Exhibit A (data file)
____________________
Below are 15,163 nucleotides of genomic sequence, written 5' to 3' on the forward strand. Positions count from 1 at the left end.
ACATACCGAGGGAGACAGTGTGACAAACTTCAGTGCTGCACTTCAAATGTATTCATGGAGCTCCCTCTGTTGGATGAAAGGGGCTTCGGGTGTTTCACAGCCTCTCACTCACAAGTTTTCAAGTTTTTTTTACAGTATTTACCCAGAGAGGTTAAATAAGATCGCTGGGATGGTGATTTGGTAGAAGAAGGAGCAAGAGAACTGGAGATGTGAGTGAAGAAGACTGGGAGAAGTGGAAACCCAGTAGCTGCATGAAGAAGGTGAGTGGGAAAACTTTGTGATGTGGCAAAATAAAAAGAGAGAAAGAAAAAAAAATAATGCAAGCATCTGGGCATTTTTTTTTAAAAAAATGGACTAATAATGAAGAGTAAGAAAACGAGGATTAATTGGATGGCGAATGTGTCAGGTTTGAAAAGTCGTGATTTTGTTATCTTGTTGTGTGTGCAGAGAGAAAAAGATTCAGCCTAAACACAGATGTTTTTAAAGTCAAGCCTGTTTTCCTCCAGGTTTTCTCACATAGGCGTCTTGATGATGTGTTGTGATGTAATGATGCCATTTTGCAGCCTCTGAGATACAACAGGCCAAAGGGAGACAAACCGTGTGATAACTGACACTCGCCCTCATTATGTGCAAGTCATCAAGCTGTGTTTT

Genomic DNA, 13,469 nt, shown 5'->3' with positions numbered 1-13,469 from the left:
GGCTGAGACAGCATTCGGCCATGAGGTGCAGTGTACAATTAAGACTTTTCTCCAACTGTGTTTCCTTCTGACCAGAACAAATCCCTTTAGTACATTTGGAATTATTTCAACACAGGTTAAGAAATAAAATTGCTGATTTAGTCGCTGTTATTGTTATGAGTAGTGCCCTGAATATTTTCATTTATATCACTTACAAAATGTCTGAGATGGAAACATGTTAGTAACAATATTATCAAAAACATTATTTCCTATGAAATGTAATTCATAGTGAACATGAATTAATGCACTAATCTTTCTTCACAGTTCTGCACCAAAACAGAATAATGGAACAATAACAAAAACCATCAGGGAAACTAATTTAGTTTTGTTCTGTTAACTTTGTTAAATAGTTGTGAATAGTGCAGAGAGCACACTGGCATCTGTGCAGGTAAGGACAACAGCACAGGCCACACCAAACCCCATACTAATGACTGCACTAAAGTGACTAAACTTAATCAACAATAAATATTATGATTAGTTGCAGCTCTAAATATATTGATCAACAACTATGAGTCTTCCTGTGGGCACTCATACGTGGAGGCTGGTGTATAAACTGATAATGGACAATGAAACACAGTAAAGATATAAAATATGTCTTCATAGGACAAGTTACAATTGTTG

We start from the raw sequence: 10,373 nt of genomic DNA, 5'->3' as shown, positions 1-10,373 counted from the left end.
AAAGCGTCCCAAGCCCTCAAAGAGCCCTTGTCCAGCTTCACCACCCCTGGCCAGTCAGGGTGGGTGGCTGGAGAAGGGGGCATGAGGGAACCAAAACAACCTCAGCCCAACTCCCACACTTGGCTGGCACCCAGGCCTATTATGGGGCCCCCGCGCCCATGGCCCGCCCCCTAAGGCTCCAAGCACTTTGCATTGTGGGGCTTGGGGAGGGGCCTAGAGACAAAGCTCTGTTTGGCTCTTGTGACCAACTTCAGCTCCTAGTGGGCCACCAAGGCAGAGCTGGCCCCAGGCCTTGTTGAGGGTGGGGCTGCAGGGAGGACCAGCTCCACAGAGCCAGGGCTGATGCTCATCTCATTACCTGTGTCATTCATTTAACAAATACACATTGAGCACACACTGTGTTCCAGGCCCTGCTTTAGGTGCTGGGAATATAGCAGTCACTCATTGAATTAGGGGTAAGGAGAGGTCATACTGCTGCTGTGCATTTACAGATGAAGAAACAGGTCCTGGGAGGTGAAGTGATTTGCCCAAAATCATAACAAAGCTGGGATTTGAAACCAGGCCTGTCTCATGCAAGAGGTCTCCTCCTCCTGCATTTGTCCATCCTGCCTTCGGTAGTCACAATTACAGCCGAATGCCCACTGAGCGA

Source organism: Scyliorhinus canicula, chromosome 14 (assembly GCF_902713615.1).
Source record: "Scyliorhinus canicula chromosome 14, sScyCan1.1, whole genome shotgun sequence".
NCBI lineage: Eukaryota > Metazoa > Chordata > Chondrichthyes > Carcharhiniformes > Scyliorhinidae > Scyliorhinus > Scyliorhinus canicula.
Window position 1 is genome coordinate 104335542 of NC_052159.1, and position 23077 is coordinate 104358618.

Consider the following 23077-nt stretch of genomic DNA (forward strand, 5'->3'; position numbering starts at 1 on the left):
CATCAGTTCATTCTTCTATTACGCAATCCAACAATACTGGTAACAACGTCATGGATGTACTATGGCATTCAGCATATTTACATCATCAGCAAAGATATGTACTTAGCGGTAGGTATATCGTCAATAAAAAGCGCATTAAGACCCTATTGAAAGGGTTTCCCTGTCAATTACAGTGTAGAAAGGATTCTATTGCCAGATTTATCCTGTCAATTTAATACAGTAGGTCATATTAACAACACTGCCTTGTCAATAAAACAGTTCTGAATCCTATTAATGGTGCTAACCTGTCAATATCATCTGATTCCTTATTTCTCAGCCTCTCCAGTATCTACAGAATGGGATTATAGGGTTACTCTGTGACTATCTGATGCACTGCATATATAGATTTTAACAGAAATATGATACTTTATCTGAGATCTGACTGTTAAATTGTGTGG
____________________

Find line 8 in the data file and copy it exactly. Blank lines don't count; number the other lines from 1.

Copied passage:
Source record: "Scyliorhinus canicula chromosome 14, sScyCan1.1, whole genome shotgun sequence".